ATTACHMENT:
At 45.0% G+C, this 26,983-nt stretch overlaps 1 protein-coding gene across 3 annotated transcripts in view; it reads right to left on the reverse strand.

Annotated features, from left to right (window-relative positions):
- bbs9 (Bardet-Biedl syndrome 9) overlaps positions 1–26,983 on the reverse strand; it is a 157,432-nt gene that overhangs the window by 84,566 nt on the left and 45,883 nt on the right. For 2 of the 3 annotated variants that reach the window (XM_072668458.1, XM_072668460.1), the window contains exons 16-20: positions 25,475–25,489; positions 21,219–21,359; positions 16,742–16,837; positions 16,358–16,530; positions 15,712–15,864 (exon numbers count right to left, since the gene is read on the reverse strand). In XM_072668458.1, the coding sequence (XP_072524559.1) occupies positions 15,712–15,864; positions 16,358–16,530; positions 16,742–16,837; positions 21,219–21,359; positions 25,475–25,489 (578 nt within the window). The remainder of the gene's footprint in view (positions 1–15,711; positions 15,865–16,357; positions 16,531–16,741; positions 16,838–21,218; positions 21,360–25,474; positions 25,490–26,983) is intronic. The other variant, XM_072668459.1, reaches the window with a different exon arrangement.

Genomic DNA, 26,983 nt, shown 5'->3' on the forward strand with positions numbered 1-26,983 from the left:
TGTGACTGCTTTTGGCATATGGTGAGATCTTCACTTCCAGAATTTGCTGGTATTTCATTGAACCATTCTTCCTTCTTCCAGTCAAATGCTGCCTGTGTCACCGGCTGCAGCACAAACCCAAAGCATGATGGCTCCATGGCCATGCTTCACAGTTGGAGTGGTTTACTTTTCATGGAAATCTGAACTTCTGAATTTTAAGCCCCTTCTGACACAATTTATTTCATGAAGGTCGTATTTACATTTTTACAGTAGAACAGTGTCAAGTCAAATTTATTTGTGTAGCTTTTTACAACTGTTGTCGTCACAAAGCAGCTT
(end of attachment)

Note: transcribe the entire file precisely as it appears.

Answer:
At 45.0% G+C, this 26,983-nt stretch overlaps 1 protein-coding gene across 3 annotated transcripts in view; it reads right to left on the reverse strand.

Annotated features, from left to right (window-relative positions):
- bbs9 (Bardet-Biedl syndrome 9) overlaps positions 1–26,983 on the reverse strand; it is a 157,432-nt gene that overhangs the window by 84,566 nt on the left and 45,883 nt on the right. For 2 of the 3 annotated variants that reach the window (XM_072668458.1, XM_072668460.1), the window contains exons 16-20: positions 25,475–25,489; positions 21,219–21,359; positions 16,742–16,837; positions 16,358–16,530; positions 15,712–15,864 (exon numbers count right to left, since the gene is read on the reverse strand). In XM_072668458.1, the coding sequence (XP_072524559.1) occupies positions 15,712–15,864; positions 16,358–16,530; positions 16,742–16,837; positions 21,219–21,359; positions 25,475–25,489 (578 nt within the window). The remainder of the gene's footprint in view (positions 1–15,711; positions 15,865–16,357; positions 16,531–16,741; positions 16,838–21,218; positions 21,360–25,474; positions 25,490–26,983) is intronic. The other variant, XM_072668459.1, reaches the window with a different exon arrangement.

Genomic DNA, 26,983 nt, shown 5'->3' on the forward strand with positions numbered 1-26,983 from the left:
TGTGACTGCTTTTGGCATATGGTGAGATCTTCACTTCCAGAATTTGCTGGTATTTCATTGAACCATTCTTCCTTCTTCCAGTCAAATGCTGCCTGTGTCACCGGCTGCAGCACAAACCCAAAGCATGATGGCTCCATGGCCATGCTTCACAGTTGGAGTGGTTTACTTTTCATGGAAATCTGAACTTCTGAATTTTAAGCCCCTTCTGACACAATTTATTTCATGAAGGTCGTATTTACATTTTTACAGTAGAACAGTGTCAAGTCAAATTTATTTGTGTAGCTTTTTACAACTGTTGTCGTCACAAAGCAGCTT